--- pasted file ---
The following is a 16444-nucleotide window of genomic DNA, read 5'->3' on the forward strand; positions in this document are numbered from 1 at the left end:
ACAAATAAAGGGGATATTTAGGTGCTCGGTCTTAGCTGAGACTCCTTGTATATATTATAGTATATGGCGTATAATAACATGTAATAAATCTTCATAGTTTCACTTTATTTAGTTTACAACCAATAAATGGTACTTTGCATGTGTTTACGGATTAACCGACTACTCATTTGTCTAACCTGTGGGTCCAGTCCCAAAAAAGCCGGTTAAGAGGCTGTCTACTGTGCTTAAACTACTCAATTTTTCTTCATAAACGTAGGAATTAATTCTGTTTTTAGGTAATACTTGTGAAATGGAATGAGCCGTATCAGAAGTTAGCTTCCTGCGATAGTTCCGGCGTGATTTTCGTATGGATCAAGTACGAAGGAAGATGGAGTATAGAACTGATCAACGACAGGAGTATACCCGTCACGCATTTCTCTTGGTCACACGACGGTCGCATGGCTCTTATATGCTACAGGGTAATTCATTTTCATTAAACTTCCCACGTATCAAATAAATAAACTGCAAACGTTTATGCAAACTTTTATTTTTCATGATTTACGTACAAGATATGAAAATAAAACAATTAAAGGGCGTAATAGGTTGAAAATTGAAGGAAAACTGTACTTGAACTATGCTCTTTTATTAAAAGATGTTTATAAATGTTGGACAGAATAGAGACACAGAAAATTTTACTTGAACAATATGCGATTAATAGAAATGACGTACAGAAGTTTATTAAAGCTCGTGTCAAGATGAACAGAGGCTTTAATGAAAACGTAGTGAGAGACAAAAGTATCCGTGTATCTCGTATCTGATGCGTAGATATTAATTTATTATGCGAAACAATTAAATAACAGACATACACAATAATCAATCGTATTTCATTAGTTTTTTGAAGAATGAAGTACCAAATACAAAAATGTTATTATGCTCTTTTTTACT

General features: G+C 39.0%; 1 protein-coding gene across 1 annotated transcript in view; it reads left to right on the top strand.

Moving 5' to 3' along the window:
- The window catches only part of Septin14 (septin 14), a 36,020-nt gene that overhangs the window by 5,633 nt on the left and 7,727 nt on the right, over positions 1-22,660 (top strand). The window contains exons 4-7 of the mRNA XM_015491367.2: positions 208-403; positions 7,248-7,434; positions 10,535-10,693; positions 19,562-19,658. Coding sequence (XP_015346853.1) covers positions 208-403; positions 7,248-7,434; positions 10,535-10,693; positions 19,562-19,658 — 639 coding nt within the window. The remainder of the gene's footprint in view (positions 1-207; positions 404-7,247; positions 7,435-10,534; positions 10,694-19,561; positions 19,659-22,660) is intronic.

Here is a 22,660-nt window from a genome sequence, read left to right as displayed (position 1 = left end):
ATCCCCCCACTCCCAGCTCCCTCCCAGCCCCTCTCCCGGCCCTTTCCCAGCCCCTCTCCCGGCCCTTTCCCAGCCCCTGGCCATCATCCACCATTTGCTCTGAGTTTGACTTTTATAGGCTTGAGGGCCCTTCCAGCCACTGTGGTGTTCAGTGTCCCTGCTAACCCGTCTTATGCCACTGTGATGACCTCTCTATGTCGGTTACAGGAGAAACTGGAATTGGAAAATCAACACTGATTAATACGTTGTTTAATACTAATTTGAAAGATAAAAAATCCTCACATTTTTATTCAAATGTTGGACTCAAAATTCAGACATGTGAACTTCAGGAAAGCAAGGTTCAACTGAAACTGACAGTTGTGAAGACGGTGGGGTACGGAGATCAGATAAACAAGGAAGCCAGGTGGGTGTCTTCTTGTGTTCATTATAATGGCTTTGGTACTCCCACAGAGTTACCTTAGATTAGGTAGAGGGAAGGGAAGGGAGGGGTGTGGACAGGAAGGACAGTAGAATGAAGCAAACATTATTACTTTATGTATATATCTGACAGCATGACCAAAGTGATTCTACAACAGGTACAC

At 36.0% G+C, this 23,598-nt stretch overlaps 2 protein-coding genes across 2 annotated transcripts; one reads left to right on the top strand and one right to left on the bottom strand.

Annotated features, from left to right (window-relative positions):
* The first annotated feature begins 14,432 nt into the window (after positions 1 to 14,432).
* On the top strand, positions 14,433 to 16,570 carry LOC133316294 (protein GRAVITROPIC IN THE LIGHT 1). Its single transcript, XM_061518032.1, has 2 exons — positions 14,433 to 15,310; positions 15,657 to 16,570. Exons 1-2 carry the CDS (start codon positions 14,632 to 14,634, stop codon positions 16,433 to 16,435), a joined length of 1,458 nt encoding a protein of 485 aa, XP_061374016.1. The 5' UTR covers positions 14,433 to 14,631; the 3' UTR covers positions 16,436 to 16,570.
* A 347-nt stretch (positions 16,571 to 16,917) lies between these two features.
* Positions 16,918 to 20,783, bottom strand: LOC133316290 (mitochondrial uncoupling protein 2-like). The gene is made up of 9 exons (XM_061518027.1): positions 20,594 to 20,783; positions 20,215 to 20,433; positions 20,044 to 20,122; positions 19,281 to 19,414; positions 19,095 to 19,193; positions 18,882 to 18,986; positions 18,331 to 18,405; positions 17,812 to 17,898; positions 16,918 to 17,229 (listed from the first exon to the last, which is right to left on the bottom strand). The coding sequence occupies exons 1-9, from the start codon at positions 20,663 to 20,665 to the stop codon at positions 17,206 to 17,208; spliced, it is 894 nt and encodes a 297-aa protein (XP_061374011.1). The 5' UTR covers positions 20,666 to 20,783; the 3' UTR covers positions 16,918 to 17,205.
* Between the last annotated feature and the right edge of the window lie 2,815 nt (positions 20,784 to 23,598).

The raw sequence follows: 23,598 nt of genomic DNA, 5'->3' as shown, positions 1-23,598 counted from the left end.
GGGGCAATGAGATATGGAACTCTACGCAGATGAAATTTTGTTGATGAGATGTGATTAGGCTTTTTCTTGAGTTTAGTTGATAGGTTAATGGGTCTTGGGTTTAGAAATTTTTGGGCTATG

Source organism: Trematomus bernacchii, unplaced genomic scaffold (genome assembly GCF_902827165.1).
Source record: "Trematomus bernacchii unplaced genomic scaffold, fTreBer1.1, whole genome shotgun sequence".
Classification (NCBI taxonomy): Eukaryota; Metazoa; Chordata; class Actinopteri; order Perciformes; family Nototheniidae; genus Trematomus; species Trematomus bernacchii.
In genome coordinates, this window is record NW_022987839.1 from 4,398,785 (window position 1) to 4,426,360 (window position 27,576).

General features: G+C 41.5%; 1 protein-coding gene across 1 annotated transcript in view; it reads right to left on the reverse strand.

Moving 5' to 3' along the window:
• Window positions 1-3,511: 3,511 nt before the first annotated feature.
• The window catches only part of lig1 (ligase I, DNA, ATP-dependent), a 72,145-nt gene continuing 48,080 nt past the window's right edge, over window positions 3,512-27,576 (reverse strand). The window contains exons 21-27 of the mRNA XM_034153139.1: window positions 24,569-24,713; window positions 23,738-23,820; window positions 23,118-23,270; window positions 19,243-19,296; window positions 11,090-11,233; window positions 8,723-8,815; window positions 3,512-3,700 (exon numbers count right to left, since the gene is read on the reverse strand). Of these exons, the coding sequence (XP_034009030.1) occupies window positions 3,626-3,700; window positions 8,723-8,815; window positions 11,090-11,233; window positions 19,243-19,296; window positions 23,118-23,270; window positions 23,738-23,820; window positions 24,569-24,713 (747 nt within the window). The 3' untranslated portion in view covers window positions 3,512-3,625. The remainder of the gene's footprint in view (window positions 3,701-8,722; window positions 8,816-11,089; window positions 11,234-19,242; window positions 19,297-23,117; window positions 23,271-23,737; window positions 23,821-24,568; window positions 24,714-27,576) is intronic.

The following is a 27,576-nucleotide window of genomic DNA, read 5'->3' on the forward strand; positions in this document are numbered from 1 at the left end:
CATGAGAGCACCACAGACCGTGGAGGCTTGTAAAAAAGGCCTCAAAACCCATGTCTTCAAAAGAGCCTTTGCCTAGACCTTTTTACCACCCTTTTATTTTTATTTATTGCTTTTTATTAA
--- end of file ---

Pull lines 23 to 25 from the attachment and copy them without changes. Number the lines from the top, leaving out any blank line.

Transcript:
• Window positions 1-3,511: 3,511 nt before the first annotated feature.
• The window catches only part of lig1 (ligase I, DNA, ATP-dependent), a 72,145-nt gene continuing 48,080 nt past the window's right edge, over window positions 3,512-27,576 (reverse strand). The window contains exons 21-27 of the mRNA XM_034153139.1: window positions 24,569-24,713; window positions 23,738-23,820; window positions 23,118-23,270; window positions 19,243-19,296; window positions 11,090-11,233; window positions 8,723-8,815; window positions 3,512-3,700 (exon numbers count right to left, since the gene is read on the reverse strand). Of these exons, the coding sequence (XP_034009030.1) occupies window positions 3,626-3,700; window positions 8,723-8,815; window positions 11,090-11,233; window positions 19,243-19,296; window positions 23,118-23,270; window positions 23,738-23,820; window positions 24,569-24,713 (747 nt within the window). The 3' untranslated portion in view covers window positions 3,512-3,625. The remainder of the gene's footprint in view (window positions 3,701-8,722; window positions 8,816-11,089; window positions 11,234-19,242; window positions 19,297-23,117; window positions 23,271-23,737; window positions 23,821-24,568; window positions 24,714-27,576) is intronic.

The following is a 27,576-nucleotide window of genomic DNA, read 5'->3' on the forward strand; positions in this document are numbered from 1 at the left end: